How to Calculate a Five-Year Pro Forma
When estimating future income, create both conservative and aggressive income forecasts.
John Foxx/Stockbyte/Getty Images
- 1 How to Write a Pro Forma
- 2 How to Calculate Pro Forma Projections
- 3 A Financial Plan Vs. a Pro-Forma Cash Flow Budget
- 4 How to Make a Projected Income Statement
A business’s pro forma is the forecast financial statements based on either anticipated future events or potentially changing business performance in upcoming periods. This is in contrast to regular financial statements that are financial summaries on a business’s past. Businesses use pro forma statements to assist in their planning activities, both short term and long term. Strategic planning typically covers three to five years into the future; and five-year pro forma can provide a fuller view into how a business might fare under various assumed future conditions. Many areas of a business’s operations, such as realizable sales or required capital investment, may change as time goes by. The more accurate a pro forma is calculated, the better prepared a business may be in responding to future needs for resource allocation.
Make Forecast Assumptions
1. Forecast future sales. Sales are the single most important element in making forecasts, because many other statement items, such as cost of goods sold and accounts receivable, have a constant relationship to sales. Investigate sales numbers from past years and determine the historical sales trend. Find out the average annual percentage change in sales. Then if necessary, adjust the past sales growth rate to account for anticipated market changes to arrive at the assumed annual sales growth rate for the upcoming five years.
2. Determine to-sales ratios. For statement items that are clearly proportional to sales, a business may forecast ratios based on the forecast sales numbers. To decide the percentage ratio of a particular statement item to sales, look into past financial statements for comparisons. Suppose that the costs-to-sales ratio for the past five years has remained at 60 percent; a business may assume that costs will continue to equal 60 percent of annual sales for the next five years, unless there is a justification for a different percentage, such as expected improvement in profit margin in the future.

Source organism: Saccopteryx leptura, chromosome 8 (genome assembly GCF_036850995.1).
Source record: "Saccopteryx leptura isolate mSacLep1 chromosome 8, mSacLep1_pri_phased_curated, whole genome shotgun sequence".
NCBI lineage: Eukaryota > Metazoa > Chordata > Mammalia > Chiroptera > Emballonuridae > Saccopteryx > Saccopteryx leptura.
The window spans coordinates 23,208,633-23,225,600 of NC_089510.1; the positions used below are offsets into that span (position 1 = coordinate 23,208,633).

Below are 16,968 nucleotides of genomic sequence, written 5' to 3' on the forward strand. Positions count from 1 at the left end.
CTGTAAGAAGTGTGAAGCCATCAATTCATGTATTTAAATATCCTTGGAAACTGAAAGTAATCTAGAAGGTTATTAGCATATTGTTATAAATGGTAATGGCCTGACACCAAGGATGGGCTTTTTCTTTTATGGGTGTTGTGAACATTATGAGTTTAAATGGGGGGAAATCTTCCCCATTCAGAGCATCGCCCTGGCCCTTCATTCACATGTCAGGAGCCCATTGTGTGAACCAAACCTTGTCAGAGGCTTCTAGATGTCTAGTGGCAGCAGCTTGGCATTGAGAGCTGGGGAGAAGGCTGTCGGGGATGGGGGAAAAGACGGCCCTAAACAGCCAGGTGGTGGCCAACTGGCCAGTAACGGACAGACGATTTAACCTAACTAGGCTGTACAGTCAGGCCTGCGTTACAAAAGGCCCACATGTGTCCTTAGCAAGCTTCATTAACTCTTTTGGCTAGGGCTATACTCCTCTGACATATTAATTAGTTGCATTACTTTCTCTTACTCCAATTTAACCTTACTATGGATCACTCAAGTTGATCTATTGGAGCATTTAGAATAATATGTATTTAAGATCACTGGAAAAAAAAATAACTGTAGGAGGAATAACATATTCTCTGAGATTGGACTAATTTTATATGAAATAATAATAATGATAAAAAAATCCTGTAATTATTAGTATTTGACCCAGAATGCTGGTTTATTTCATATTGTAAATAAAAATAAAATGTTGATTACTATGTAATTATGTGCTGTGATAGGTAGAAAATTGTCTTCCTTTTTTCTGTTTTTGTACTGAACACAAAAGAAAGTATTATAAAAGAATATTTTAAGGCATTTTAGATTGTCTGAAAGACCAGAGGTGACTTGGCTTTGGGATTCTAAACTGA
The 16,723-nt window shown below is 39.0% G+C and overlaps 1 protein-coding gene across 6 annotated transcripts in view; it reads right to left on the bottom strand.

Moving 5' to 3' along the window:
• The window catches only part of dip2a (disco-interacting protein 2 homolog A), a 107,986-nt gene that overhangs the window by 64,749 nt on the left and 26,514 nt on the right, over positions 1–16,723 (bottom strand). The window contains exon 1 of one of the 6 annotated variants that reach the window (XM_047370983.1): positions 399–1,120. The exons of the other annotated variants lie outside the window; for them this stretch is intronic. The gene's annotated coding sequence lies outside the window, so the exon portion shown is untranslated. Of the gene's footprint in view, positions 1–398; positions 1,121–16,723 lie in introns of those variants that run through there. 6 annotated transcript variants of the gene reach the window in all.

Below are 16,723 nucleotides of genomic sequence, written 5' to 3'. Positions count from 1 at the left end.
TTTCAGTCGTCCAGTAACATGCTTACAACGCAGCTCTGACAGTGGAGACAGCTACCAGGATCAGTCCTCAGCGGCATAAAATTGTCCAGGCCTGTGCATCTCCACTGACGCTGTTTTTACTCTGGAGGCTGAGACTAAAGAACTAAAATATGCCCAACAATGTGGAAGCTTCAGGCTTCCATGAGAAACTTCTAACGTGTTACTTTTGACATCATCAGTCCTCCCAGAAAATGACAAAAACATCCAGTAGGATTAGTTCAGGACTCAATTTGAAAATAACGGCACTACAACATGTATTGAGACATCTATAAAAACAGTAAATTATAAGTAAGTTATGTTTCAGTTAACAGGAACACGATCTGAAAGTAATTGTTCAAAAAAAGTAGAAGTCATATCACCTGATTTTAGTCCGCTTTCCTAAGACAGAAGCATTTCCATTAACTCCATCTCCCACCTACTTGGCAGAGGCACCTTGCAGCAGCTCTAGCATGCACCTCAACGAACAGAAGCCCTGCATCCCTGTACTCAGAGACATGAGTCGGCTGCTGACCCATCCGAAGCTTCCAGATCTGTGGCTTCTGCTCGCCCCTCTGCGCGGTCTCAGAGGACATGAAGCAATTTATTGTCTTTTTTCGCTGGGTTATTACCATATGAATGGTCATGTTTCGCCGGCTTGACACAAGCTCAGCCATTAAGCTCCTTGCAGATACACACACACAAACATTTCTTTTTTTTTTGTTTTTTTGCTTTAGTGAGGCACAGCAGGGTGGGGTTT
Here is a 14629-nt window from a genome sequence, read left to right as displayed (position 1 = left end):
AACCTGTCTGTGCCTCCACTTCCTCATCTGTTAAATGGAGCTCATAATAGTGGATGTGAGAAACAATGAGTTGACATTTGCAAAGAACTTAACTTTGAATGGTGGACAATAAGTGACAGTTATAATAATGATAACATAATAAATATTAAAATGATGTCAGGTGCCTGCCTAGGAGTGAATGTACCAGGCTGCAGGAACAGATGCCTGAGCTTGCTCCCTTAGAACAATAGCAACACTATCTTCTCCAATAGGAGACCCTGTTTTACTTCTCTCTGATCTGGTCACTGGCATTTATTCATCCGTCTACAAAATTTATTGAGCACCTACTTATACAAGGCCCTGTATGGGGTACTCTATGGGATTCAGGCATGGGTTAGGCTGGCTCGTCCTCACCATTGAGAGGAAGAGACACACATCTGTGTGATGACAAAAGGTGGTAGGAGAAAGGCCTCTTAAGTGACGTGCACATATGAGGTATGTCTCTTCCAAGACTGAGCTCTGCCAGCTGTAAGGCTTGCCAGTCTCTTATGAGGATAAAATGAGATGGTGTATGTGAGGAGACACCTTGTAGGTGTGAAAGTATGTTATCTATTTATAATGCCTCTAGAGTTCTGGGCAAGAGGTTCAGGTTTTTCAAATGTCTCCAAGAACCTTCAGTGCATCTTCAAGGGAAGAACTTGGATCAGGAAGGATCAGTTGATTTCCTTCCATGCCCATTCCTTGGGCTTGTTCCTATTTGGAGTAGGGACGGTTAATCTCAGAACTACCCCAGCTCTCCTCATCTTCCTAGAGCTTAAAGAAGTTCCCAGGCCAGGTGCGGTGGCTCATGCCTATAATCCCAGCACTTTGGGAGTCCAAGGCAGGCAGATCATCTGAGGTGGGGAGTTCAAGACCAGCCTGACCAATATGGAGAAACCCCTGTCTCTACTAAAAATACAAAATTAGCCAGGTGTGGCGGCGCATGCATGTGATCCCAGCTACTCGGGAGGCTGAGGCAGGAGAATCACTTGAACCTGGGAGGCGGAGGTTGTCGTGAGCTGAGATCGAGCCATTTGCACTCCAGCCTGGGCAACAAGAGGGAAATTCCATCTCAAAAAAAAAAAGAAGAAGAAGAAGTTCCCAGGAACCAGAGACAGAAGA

3. Project additional growth rates. There are statement items that do not change as a result of changing sales, but are determined by company policies or events that a business cannot control. Forecasts of these items are based on their own projected growth rates. For example, based on the latest borrowing agreement, a business may expect that interest paid on borrowing will increase by a specific percentage each of the next five years from its current value. A business makes separate projections on the growth rates of statement items that are independent of sales based on their own merits. If a business has no plans for new capital investment in the next five years, there will be no forecast fixed-asset growth.
Calculate Pro Forma
1. Apply sales growth rate. Sales are the top-line figure in the income statement and the basis for projecting many other statement items when calculating a business’ pro forma. Use the sales number from the most recent income statement as the base value and multiply it by the assumed future growth rate. This results in the projected sales for the first year in the future. Apply the sales growth rate to projected sales in this year and arrive at the future sales for the future year in question until reaching the fifth year in the future. Suppose the base sales are $100,000 and the projected sales growth rate is 10 percent annually. Sales in the pro forma for each of the five years into the future are $110,000 ($100,000 x 1.1), $121,000 ($110,000 x 1.1), $133,100 ($121,000 x 1.1), $146,410 (133,100 x 1.1) and $161,051 ($146,410 x 1.1). Projected sales numbers are then used to forecast other related items in a pro forma.
2. Calculate sales-related items. For statement items that are proportional to sales, apply their to-sales ratios to sales numbers for the same year to arrive at the value of the statement items in the pro forma. For example, assume that cost of goods sold remains at 60 percent of sales for each of the future five years. Annual cost of goods sold in a five-year pro forma will be $66,000 ($110,000 x 60 percent), $72,600 ($121,000 x 60 percent), $79,860 ($133,100 x 60 percent), $87,846 ($146,410 x 60 percent) and $96,630.60 ($161,051 x 60 percent).
3. Compute all other items independent of sales. Similar to calculating sales using future sales growth rate, calculate sales-independent statement items by applying their own growth rate directly to the item’s base value. For example, suppose interest payments are $10,000 at the end of the most recent year and expected to grow at 5 percent for each of the future five years. Annual interest payments in a five-year pro forma are calculated as follows: $10,500 ($10,000 x 1.05), $11,025 ($10,500 x 1.05), $11,576.25 ($11,025 x 1.05), $12,155.06 ($11,576.25 x 1.05) and $12,762.82 ($12,155.06 x 1.05).
4. Analyze changing assumptions. A pro forma statement is sensitive to the assumptions about the future, and its accuracy will depend on how reasonable the assumptions are. To improve forecast quality, a business may wish to further analyze its assumptions about certain statement items and set up different scenarios for sensitivity analysis. For example, based on additional information, if sales likely grow at a different rate in the future, how it might affect related statement items such as profits. Assumption analysis provides better insight into the uncertainty and risk in a forecast pro forma statement.